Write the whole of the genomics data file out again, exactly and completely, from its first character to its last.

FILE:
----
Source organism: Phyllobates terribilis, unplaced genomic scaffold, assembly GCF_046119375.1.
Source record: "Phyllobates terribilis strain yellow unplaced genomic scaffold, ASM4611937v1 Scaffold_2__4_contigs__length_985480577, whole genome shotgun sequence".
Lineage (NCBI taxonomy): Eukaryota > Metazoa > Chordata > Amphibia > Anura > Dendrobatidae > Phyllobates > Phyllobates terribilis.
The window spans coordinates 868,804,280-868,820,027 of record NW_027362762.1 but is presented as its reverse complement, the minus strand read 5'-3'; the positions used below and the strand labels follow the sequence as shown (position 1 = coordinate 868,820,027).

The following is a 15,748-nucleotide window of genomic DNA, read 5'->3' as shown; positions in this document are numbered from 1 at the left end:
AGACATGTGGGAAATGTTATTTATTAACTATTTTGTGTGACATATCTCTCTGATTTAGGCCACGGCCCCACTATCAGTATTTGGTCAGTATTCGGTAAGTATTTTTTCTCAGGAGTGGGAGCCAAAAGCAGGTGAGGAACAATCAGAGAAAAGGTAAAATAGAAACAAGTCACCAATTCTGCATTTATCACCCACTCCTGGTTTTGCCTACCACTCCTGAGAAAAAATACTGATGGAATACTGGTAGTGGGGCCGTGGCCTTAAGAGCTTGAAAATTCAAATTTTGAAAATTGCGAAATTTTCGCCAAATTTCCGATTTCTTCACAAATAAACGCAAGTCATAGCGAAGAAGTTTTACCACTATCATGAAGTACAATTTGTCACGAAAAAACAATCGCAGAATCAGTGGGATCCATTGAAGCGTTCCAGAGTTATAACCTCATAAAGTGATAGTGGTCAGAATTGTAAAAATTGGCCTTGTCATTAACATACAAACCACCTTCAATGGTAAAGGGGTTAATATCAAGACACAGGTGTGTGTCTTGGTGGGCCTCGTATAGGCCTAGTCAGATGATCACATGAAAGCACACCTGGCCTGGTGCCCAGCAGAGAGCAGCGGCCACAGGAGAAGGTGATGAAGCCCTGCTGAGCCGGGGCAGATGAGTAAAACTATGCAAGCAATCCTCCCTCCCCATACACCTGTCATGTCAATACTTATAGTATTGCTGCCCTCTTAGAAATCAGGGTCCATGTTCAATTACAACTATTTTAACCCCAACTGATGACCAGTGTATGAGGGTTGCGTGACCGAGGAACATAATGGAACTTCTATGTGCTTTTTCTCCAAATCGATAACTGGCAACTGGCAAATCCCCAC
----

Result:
Source organism: Phyllobates terribilis, unplaced genomic scaffold, assembly GCF_046119375.1.
Source record: "Phyllobates terribilis strain yellow unplaced genomic scaffold, ASM4611937v1 Scaffold_2__4_contigs__length_985480577, whole genome shotgun sequence".
Lineage (NCBI taxonomy): Eukaryota > Metazoa > Chordata > Amphibia > Anura > Dendrobatidae > Phyllobates > Phyllobates terribilis.
The window spans coordinates 868,804,280-868,820,027 of record NW_027362762.1 but is presented as its reverse complement, the minus strand read 5'-3'; the positions used below and the strand labels follow the sequence as shown (position 1 = coordinate 868,820,027).

The following is a 15,748-nucleotide window of genomic DNA, read 5'->3' as shown; positions in this document are numbered from 1 at the left end:
AGACATGTGGGAAATGTTATTTATTAACTATTTTGTGTGACATATCTCTCTGATTTAGGCCACGGCCCCACTATCAGTATTTGGTCAGTATTCGGTAAGTATTTTTTCTCAGGAGTGGGAGCCAAAAGCAGGTGAGGAACAATCAGAGAAAAGGTAAAATAGAAACAAGTCACCAATTCTGCATTTATCACCCACTCCTGGTTTTGCCTACCACTCCTGAGAAAAAATACTGATGGAATACTGGTAGTGGGGCCGTGGCCTTAAGAGCTTGAAAATTCAAATTTTGAAAATTGCGAAATTTTCGCCAAATTTCCGATTTCTTCACAAATAAACGCAAGTCATAGCGAAGAAGTTTTACCACTATCATGAAGTACAATTTGTCACGAAAAAACAATCGCAGAATCAGTGGGATCCATTGAAGCGTTCCAGAGTTATAACCTCATAAAGTGATAGTGGTCAGAATTGTAAAAATTGGCCTTGTCATTAACATACAAACCACCTTCAATGGTAAAGGGGTTAATATCAAGACACAGGTGTGTGTCTTGGTGGGCCTCGTATAGGCCTAGTCAGATGATCACATGAAAGCACACCTGGCCTGGTGCCCAGCAGAGAGCAGCGGCCACAGGAGAAGGTGATGAAGCCCTGCTGAGCCGGGGCAGATGAGTAAAACTATGCAAGCAATCCTCCCTCCCCATACACCTGTCATGTCAATACTTATAGTATTGCTGCCCTCTTAGAAATCAGGGTCCATGTTCAATTACAACTATTTTAACCCCAACTGATGACCAGTGTATGAGGGTTGCGTGACCGAGGAACATAATGGAACTTCTATGTGCTTTTTCTCCAAATCGATAACTGGCAACTGGCAAATCCCCAC